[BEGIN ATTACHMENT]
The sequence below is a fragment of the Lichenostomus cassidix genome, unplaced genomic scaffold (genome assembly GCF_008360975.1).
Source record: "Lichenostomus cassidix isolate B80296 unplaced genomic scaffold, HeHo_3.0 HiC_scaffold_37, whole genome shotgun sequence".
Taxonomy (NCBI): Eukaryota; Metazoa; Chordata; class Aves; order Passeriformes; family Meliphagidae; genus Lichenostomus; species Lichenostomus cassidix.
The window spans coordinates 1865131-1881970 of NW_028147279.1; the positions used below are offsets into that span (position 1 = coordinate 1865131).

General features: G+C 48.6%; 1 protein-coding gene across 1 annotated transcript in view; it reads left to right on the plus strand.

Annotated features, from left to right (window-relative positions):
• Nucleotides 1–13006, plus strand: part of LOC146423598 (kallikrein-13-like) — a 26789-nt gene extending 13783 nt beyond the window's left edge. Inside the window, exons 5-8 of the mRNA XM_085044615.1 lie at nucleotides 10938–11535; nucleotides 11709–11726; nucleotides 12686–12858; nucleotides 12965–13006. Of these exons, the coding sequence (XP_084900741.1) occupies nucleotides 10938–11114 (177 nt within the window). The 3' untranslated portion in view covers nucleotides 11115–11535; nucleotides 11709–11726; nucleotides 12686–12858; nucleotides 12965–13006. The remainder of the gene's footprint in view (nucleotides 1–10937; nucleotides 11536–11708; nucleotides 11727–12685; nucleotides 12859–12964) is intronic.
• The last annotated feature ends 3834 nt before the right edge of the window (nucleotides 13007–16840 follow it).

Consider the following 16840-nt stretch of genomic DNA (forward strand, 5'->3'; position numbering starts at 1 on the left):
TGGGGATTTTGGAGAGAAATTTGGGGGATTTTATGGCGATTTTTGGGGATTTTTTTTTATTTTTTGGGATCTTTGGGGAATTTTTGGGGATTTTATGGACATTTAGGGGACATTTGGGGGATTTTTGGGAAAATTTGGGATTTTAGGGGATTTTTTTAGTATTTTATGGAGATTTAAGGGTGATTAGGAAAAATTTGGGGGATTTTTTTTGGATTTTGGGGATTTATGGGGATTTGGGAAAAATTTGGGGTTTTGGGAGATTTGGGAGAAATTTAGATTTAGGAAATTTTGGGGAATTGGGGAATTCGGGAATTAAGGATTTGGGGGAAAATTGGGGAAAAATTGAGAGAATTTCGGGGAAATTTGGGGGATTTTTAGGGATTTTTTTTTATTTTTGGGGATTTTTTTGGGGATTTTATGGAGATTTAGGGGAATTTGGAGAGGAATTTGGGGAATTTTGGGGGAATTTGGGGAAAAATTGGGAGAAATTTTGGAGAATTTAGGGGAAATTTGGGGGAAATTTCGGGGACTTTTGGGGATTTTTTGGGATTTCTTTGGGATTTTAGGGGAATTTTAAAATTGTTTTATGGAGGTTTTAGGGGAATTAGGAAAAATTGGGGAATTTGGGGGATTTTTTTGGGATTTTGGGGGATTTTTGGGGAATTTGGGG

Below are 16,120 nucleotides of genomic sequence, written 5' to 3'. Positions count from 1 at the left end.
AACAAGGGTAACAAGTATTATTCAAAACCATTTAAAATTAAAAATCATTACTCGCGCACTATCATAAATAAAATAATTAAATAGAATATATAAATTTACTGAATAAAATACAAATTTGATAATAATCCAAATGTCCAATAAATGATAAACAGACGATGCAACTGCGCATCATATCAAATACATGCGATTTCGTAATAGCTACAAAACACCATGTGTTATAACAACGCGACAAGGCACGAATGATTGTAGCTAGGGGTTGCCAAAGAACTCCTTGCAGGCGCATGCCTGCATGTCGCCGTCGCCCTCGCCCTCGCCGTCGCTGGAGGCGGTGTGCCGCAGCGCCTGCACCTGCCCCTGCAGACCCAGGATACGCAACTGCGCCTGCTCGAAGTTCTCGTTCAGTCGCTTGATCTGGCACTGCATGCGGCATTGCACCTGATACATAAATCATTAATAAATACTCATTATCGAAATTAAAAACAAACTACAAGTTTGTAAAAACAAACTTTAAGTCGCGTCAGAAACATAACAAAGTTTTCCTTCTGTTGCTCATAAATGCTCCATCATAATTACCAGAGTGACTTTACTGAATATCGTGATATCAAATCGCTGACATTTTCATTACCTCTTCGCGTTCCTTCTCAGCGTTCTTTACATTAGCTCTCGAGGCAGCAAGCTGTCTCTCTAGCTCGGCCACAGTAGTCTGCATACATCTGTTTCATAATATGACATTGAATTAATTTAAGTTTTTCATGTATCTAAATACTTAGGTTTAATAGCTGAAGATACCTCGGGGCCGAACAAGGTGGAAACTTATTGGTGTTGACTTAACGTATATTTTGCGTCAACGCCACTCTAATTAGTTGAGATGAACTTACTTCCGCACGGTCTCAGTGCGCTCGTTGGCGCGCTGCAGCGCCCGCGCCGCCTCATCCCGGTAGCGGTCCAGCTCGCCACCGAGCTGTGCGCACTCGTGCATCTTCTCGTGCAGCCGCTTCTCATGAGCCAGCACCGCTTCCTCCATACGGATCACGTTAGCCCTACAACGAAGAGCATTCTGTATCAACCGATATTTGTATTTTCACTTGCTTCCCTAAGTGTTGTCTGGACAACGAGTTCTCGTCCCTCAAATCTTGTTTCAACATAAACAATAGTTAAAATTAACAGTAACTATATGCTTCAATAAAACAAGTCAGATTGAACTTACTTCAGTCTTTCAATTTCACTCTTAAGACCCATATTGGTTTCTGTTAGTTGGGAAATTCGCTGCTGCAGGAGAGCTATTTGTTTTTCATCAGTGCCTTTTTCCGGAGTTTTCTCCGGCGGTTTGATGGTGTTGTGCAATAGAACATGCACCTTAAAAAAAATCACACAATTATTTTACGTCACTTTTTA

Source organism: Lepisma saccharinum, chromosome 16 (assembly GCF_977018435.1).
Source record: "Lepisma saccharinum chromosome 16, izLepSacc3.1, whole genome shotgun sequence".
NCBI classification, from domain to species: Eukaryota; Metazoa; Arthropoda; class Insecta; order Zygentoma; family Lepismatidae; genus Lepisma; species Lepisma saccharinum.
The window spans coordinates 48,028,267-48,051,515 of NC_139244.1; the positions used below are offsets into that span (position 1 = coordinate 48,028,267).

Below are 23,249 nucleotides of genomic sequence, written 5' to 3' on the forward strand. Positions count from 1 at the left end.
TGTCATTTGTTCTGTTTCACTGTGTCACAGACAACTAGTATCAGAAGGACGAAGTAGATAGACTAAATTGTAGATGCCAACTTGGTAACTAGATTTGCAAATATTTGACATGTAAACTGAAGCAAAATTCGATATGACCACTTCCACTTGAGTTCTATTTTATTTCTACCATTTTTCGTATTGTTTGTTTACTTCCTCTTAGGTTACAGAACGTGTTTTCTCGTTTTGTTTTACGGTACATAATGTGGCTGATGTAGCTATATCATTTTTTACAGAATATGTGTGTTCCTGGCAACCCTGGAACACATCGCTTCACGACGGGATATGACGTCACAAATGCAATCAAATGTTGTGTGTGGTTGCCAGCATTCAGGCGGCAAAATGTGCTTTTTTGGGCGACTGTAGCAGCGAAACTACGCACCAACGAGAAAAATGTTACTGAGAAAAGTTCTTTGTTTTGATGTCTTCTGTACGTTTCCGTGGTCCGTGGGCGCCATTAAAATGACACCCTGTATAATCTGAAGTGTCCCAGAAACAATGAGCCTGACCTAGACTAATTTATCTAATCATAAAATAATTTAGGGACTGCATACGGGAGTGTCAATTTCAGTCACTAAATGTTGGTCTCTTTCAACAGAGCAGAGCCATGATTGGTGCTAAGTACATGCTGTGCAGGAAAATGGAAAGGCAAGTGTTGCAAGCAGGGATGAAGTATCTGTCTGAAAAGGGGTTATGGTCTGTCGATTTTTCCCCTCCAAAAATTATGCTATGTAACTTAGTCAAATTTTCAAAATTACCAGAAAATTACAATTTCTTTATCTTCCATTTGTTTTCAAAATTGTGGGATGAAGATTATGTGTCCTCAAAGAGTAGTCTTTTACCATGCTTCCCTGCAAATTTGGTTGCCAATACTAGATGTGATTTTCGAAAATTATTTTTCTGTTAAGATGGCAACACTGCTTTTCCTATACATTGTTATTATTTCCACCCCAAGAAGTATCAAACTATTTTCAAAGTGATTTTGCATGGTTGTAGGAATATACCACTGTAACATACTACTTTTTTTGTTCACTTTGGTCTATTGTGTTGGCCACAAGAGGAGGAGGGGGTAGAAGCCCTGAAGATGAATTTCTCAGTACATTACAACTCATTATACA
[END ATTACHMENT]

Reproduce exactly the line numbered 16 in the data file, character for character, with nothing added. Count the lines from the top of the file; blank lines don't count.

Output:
The window spans coordinates 48,028,267-48,051,515 of NC_139244.1; the positions used below are offsets into that span (position 1 = coordinate 48,028,267).